You would expect the apps that you purchase from official marketplaces to be legitimate and non-malicious. But that's not always the case. A new study by a security research firm reveals that thousands of apps in top app stores are running a highly sophisticated and potentially harmful advertising fraud.
Forensiq, a company known for fraud detection services, reports
a new type of ad fraud called "mobile device hijacking." The firm notes that thousands of apps in the Google Play store, Apple's
App Store, and Microsoft's
Windows Phone Store are affected by it.
The infected apps look legitimate but they covertly serve hundreds of ads at a worrisome rate of as many as 20 ads per minute. A typical Android
app usually refreshes the ad after at least 30 seconds. The apps come with a hidden built-in browser that not only runs the ads, but also automatically clicks on them too.
The foul play doesn't end there, sadly. Forensiq says that these apps could continue to refresh ads in the background even after you've closed them down. Furthermore, some begin to run in the background and start requesting for ads as soon as you've switched on the device.
This scam has reportedly been running for years, and it is expected to have cost advertisers hundreds of millions of dollars. These apps make them believe that someone is clicking on those ads, but in reality, nobody is even seeing those advertisements.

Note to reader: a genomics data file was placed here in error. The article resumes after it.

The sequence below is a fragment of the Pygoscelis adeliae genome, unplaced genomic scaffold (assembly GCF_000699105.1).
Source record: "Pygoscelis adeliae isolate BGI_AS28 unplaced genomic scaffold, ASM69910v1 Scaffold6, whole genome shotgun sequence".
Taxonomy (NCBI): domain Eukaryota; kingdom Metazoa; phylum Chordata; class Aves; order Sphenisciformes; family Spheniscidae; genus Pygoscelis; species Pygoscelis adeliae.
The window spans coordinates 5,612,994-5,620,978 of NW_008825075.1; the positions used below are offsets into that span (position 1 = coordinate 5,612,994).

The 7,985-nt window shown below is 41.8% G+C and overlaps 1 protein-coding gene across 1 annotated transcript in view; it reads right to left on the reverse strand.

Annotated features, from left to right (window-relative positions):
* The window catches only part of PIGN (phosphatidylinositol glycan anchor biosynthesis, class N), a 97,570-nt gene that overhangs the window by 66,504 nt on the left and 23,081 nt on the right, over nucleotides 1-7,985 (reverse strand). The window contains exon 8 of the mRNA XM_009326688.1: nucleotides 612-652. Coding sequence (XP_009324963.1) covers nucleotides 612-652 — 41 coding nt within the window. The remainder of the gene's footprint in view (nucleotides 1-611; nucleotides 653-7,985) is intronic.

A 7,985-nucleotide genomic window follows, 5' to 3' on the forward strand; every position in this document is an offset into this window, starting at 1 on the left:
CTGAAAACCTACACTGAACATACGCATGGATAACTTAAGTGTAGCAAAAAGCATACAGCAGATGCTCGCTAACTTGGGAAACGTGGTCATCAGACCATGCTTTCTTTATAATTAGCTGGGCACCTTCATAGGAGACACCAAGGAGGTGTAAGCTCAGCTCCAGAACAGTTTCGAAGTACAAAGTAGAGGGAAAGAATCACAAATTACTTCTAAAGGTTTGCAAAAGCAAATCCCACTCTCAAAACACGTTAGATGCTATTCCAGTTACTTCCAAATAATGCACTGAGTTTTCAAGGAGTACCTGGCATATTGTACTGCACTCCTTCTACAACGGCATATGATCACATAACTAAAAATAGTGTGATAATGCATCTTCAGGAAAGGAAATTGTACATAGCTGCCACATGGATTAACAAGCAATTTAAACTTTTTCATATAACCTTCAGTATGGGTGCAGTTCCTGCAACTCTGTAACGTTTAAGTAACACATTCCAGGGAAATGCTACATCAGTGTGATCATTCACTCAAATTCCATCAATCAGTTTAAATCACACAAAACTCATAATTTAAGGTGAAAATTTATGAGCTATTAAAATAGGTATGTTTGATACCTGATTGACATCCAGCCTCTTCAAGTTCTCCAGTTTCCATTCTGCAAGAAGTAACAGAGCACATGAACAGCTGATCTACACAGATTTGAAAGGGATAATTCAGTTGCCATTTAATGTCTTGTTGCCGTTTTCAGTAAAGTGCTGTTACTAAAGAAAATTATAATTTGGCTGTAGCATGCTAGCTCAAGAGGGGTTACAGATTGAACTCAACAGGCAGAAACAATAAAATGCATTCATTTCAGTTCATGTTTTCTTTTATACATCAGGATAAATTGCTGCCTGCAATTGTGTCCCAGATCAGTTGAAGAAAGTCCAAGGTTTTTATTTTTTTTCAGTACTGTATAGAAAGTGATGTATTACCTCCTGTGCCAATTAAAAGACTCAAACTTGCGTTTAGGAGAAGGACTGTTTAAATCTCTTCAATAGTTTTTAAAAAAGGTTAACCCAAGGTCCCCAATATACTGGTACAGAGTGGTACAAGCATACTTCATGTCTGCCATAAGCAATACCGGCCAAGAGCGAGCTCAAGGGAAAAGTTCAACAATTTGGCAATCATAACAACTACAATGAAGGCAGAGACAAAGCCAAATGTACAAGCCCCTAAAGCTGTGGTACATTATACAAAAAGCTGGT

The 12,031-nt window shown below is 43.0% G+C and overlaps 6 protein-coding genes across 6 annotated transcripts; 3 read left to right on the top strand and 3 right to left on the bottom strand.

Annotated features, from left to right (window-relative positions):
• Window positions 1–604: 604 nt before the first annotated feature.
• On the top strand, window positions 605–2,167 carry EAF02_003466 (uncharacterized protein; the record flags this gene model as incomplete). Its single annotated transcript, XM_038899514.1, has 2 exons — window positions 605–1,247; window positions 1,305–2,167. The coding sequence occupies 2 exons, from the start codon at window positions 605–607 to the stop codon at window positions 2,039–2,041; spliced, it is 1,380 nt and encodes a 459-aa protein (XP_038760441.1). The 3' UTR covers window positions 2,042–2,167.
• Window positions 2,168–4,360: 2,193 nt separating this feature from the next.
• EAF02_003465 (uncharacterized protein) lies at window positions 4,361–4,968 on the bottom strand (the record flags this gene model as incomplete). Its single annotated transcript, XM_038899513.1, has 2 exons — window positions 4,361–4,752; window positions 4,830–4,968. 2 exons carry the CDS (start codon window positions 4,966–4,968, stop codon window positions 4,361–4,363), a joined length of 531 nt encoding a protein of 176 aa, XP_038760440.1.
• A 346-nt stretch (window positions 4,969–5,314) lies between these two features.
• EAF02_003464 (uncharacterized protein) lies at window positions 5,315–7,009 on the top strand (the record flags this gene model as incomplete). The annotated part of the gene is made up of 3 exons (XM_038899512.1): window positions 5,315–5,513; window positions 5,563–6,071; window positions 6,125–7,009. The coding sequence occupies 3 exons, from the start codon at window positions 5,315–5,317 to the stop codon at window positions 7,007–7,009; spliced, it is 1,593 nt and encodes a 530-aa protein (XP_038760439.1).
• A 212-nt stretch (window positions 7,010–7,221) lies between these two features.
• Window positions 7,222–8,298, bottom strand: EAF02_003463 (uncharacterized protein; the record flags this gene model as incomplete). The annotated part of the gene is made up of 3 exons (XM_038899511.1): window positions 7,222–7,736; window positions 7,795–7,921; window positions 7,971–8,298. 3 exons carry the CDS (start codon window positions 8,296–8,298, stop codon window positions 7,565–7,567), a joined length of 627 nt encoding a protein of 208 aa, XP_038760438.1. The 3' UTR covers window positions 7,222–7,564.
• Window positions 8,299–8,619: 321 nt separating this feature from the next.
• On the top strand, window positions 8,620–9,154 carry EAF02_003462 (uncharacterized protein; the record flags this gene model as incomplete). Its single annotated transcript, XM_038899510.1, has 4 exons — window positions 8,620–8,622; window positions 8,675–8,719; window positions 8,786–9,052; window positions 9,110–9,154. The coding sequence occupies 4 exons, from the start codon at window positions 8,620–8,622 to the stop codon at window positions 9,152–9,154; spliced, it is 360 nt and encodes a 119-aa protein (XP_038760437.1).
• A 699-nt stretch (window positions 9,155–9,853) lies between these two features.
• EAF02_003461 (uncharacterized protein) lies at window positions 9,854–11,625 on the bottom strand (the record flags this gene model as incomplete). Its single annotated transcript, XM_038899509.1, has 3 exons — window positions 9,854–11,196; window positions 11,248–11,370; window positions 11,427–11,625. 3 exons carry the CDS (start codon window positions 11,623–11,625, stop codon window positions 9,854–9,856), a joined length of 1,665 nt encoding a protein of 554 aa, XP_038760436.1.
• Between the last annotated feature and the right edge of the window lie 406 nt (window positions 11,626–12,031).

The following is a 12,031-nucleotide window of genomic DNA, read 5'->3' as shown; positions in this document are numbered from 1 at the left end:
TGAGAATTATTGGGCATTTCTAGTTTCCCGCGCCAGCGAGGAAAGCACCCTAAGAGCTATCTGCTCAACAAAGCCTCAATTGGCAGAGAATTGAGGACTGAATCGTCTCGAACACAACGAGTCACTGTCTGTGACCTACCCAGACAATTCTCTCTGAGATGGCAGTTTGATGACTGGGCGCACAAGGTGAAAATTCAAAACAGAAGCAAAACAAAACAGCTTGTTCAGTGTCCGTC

As many as 12 million devices are affected with such apps, Forensiq estimates. As for its distribution, about 2 to 3 percent of all devices in Asia and Europe regions are affected by these apps.
The bombardment of so many ads in the background takes a toll on the battery of the device, and also shoots up the data usage. Forensiq says that the affected apps could eat up to 2GB of data every single day.
The firm hasn't revealed the name of the infected apps, but Bloomberg reports
that Waxing Eyebrows, Celebrity Baby, and Vampire Doctor have been suspended from the Google Play store.
While companies continue to improve their app screening methods, somehow the frequency of such mishaps has only increased in recent months. Earlier this week, we learned about a fraud app developed by the disgraced Hacking Team that managed
to find its way to Google Play.
So, what can be done? Forensiq advises users to be careful about the permissions an app asks for at the time of installation. It says that one should realise that something like a torch app needs not to look at our microSD card and connect to the Internet.